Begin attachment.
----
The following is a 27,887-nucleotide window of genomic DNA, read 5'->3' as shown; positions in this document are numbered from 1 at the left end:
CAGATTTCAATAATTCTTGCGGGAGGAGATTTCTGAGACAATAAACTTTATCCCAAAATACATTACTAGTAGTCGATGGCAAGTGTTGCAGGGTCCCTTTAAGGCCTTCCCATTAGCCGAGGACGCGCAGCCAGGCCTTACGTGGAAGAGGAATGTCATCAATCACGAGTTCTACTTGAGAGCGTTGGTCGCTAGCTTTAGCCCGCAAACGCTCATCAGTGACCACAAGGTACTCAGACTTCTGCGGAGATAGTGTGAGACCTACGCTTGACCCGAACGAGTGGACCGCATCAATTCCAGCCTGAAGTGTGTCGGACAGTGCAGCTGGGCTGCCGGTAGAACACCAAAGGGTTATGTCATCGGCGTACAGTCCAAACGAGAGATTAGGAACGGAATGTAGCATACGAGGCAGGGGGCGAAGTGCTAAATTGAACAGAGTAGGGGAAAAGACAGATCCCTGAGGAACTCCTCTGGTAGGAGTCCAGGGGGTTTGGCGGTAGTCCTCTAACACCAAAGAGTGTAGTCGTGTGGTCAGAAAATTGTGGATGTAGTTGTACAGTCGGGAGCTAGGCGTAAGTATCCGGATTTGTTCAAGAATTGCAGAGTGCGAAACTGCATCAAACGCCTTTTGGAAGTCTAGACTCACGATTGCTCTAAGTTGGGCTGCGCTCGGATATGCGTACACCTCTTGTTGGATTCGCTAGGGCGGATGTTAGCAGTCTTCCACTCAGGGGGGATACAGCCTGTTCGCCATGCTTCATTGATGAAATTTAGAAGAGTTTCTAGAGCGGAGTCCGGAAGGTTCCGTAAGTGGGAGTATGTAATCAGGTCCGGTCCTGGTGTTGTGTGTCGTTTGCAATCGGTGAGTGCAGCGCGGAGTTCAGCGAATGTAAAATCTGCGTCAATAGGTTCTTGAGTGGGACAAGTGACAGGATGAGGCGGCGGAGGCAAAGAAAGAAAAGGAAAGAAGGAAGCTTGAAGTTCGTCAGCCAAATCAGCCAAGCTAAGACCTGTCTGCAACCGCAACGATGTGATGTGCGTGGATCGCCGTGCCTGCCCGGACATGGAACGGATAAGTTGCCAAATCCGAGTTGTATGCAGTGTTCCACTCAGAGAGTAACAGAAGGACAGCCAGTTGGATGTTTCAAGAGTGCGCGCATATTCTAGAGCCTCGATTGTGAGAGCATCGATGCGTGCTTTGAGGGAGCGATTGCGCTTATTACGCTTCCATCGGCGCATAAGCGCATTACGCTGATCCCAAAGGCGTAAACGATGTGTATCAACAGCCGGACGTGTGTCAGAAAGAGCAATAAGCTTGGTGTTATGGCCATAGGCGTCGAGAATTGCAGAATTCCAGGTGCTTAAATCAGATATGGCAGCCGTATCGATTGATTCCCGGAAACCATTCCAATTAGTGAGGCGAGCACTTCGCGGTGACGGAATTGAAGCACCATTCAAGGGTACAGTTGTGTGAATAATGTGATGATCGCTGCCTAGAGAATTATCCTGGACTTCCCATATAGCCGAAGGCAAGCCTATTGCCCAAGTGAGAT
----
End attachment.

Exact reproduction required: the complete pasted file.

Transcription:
The following is a 27,887-nucleotide window of genomic DNA, read 5'->3' as shown; positions in this document are numbered from 1 at the left end:
CAGATTTCAATAATTCTTGCGGGAGGAGATTTCTGAGACAATAAACTTTATCCCAAAATACATTACTAGTAGTCGATGGCAAGTGTTGCAGGGTCCCTTTAAGGCCTTCCCATTAGCCGAGGACGCGCAGCCAGGCCTTACGTGGAAGAGGAATGTCATCAATCACGAGTTCTACTTGAGAGCGTTGGTCGCTAGCTTTAGCCCGCAAACGCTCATCAGTGACCACAAGGTACTCAGACTTCTGCGGAGATAGTGTGAGACCTACGCTTGACCCGAACGAGTGGACCGCATCAATTCCAGCCTGAAGTGTGTCGGACAGTGCAGCTGGGCTGCCGGTAGAACACCAAAGGGTTATGTCATCGGCGTACAGTCCAAACGAGAGATTAGGAACGGAATGTAGCATACGAGGCAGGGGGCGAAGTGCTAAATTGAACAGAGTAGGGGAAAAGACAGATCCCTGAGGAACTCCTCTGGTAGGAGTCCAGGGGGTTTGGCGGTAGTCCTCTAACACCAAAGAGTGTAGTCGTGTGGTCAGAAAATTGTGGATGTAGTTGTACAGTCGGGAGCTAGGCGTAAGTATCCGGATTTGTTCAAGAATTGCAGAGTGCGAAACTGCATCAAACGCCTTTTGGAAGTCTAGACTCACGATTGCTCTAAGTTGGGCTGCGCTCGGATATGCGTACACCTCTTGTTGGATTCGCTAGGGCGGATGTTAGCAGTCTTCCACTCAGGGGGGATACAGCCTGTTCGCCATGCTTCATTGATGAAATTTAGAAGAGTTTCTAGAGCGGAGTCCGGAAGGTTCCGTAAGTGGGAGTATGTAATCAGGTCCGGTCCTGGTGTTGTGTGTCGTTTGCAATCGGTGAGTGCAGCGCGGAGTTCAGCGAATGTAAAATCTGCGTCAATAGGTTCTTGAGTGGGACAAGTGACAGGATGAGGCGGCGGAGGCAAAGAAAGAAAAGGAAAGAAGGAAGCTTGAAGTTCGTCAGCCAAATCAGCCAAGCTAAGACCTGTCTGCAACCGCAACGATGTGATGTGCGTGGATCGCCGTGCCTGCCCGGACATGGAACGGATAAGTTGCCAAATCCGAGTTGTATGCAGTGTTCCACTCAGAGAGTAACAGAAGGACAGCCAGTTGGATGTTTCAAGAGTGCGCGCATATTCTAGAGCCTCGATTGTGAGAGCATCGATGCGTGCTTTGAGGGAGCGATTGCGCTTATTACGCTTCCATCGGCGCATAAGCGCATTACGCTGATCCCAAAGGCGTAAACGATGTGTATCAACAGCCGGACGTGTGTCAGAAAGAGCAATAAGCTTGGTGTTATGGCCATAGGCGTCGAGAATTGCAGAATTCCAGGTGCTTAAATCAGATATGGCAGCCGTATCGATTGATTCCCGGAAACCATTCCAATTAGTGAGGCGAGCACTTCGCGGTGACGGAATTGAAGCACCATTCAAGGGTACAGTTGTGTGAATAATGTGATGATCGCTGCCTAGAGAATTATCCTGGACTTCCCATATAGCCGAAGGCAAGCCTATTGCCCAAGTGAGAT